Having a migraine can really ruin your day! But, what if there is something more serious laying behind that painful headache?
Brain aneurysms can start off by feeling like the worst headache you could possibly imagine. And, if left untreated, brain aneurysms are often fatal. But, what exactly is an aneurysm? An aneurysm is a weakened spot in the blood vessel walls that can cause bulges in the blood vessels. Typical aneurysms most commonly occur in the aorta of the heart, but brain aneurysms are common as well.
So knowing the warning signs could be the difference between life and death for you or a loved one.
Lee Broadway suffered from migraines since childhood, but her husband knew something was different when the 41-year-old called saying she had the worst headache of her life.
“I raced home and took her to the ER,” Eric, 43, told People. “I knew this couldn’t be good.” His instinct hinted at the tragedy to come. The mom of four had actually suffered a deadly brain aneurysm.
When the North Carolina couple rushed to a hospital on April 1, “She was begging to have the pain go away,” Eric said. “As a husband, you want to protect your wife and help her, but there was nothing I could do.”
It didn’t take long for the doctors to confirm that Lee had suffered a brain aneurysm and she died just two days later.
Doctors are urging patients to seek attention if they have the following warning signs:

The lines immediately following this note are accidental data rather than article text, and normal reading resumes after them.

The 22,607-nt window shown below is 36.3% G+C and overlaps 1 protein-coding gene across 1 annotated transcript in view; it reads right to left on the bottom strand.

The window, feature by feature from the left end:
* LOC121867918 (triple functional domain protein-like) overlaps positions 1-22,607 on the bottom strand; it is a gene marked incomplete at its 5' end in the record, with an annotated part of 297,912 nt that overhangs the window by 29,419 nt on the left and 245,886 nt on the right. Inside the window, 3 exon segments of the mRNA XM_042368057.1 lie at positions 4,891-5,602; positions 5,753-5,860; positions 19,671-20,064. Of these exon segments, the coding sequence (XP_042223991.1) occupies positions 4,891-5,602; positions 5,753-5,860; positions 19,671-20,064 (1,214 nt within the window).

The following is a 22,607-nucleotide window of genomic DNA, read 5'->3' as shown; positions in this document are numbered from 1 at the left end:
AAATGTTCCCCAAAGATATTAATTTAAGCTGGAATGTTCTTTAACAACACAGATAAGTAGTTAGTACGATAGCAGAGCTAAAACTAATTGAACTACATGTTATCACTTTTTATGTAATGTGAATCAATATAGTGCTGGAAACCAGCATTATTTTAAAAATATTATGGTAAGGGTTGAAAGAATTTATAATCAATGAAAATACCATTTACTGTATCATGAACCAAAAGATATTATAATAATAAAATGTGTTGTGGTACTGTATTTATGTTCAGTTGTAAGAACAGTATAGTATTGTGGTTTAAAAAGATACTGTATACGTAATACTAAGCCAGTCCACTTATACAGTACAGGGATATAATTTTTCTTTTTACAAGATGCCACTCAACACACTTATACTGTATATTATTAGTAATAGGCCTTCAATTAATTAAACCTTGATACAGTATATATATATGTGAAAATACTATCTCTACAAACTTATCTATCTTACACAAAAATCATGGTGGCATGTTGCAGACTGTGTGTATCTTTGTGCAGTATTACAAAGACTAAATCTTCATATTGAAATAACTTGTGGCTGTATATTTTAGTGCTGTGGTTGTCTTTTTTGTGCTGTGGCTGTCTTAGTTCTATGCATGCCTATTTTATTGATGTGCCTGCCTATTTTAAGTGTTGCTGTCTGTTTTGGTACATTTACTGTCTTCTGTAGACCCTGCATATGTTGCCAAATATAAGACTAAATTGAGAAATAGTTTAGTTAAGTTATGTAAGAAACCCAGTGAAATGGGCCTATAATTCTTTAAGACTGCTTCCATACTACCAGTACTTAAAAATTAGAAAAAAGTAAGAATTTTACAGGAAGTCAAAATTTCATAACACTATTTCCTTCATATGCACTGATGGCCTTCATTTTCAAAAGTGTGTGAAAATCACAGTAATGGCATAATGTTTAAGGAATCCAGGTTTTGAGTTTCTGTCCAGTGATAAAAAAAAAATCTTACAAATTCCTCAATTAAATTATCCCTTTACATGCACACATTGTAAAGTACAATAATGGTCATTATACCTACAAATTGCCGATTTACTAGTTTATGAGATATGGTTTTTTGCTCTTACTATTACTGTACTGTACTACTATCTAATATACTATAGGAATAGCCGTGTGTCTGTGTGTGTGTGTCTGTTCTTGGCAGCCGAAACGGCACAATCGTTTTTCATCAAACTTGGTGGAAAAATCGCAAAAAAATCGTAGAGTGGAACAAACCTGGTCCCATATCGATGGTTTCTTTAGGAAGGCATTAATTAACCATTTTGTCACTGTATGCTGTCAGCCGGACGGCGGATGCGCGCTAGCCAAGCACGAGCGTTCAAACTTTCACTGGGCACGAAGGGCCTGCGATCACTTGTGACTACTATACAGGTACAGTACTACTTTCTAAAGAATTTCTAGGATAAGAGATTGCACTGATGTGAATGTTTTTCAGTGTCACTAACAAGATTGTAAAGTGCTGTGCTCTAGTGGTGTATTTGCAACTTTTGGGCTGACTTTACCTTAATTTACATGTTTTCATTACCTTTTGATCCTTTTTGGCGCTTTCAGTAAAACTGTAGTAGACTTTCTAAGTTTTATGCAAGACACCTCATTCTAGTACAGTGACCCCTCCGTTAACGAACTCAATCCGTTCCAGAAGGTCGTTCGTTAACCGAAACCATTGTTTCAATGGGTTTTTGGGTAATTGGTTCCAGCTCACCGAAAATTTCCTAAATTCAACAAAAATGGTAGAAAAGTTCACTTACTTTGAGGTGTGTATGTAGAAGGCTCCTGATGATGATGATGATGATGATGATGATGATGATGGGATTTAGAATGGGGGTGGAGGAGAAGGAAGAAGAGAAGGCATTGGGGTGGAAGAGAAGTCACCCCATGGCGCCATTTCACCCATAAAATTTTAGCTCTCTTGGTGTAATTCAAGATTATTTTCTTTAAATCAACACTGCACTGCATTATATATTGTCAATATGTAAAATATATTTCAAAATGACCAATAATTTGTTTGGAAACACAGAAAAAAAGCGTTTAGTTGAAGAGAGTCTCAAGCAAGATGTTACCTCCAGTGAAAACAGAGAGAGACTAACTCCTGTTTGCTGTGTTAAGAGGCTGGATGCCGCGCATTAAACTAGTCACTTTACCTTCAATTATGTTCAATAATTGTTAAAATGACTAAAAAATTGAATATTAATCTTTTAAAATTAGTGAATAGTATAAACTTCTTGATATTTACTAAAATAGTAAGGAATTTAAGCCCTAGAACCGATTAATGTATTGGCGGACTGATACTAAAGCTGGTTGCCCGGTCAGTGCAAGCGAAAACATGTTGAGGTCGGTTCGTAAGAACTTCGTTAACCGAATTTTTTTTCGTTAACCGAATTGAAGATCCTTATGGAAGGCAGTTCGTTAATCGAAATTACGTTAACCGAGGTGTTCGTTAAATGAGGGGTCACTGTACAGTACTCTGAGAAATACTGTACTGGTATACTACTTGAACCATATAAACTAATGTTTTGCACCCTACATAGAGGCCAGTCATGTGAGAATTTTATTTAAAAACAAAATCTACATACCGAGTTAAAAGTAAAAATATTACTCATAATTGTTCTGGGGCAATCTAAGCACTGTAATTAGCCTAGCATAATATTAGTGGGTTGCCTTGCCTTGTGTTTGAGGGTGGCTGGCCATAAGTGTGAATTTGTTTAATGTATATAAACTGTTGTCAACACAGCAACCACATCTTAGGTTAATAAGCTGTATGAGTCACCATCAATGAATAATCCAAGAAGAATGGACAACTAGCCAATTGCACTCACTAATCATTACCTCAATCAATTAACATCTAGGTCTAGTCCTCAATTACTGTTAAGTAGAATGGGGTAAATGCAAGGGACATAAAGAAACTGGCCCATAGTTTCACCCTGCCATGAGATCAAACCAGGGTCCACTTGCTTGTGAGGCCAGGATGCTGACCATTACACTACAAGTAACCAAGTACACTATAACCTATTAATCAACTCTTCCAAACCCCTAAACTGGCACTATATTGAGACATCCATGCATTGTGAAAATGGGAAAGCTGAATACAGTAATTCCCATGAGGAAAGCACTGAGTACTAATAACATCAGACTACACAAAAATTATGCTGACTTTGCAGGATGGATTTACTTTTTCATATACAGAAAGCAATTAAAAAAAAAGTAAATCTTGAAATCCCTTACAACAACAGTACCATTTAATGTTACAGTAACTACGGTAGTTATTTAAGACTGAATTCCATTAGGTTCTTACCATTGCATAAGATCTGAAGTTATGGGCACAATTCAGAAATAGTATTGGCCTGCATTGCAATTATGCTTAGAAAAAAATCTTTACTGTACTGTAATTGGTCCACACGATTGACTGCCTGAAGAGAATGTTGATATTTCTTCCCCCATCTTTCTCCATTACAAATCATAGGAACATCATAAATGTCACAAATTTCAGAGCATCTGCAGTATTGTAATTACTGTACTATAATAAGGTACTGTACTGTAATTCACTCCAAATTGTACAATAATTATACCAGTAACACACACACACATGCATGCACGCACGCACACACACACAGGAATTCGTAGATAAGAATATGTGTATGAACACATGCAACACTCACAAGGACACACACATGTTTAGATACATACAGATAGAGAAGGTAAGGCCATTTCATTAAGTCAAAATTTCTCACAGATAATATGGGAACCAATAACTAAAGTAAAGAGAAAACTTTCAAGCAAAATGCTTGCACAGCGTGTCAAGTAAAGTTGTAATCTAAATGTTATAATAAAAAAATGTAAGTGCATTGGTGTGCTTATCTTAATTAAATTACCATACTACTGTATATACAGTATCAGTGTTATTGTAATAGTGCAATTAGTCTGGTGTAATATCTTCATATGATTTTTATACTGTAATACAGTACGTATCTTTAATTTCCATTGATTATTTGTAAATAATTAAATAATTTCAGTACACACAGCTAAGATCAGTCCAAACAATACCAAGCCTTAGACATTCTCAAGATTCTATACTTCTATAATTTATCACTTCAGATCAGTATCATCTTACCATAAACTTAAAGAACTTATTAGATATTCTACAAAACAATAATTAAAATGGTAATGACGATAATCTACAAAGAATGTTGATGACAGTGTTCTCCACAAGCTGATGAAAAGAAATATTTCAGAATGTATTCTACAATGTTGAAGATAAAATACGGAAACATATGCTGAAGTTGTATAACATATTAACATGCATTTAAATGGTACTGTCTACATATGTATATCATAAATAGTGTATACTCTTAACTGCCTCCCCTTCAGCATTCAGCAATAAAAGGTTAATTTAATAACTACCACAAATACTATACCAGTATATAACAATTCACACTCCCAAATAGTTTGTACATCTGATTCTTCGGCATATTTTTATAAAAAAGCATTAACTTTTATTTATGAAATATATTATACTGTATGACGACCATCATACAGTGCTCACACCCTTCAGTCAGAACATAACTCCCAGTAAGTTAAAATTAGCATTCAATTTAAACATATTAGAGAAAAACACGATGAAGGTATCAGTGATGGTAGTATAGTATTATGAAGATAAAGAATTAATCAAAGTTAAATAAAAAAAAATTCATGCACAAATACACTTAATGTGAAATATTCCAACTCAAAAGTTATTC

- Blurred or double-vision
- A painful headache like you’ve never had before
- Over-sensitivity to light that can come on suddenly
- An instant stiff neck
- Constant feeling of nausea and the urge to vomit
- Drooping eyelids
- Losing consciousness
- Feeling numb in the face
- A stabbing pain above or behind a single eye
- Hearing noises that are similar to gunshots or explosions
It’s particularly hard to spot the differences between a brain aneurysm and a normal headache or a migraine. If a brain aneurysm ruptures, an immediate and extremely severe headache can immediately be felt. Nonetheless, the striking similarity in symptoms between migraines and brain aneurysms can make it easy to shrug it off as ‘just another headache’.
While some are prone to inherit the tendency to form aneurysms, there are other risk factors that can cause them. If you’ve had an aneurysm in the past, then you are more likely to have another one. Race is another risk factor that plays a role and African Americans are more likely to have aneurysms than Caucasians. People who have high blood pressure are more prone to them and smoking, which also leads to high blood pressure, can certainly be a risk factor for a ruptured brain aneurysm.
As with most things, it’s always best to stay educated on trends and statistics about certain conditions, as they could help save your life and the lives of those you love. While we are sometimes hesitant to go to the doctor, it’s always the safest bet to get checked out if something doesn’t feel right.
If you’re dealing with any of these symptoms or know someone who does, it’s extremely important to consult a doctor or a specialist. Not all headaches are the same and taking precautions saves lives.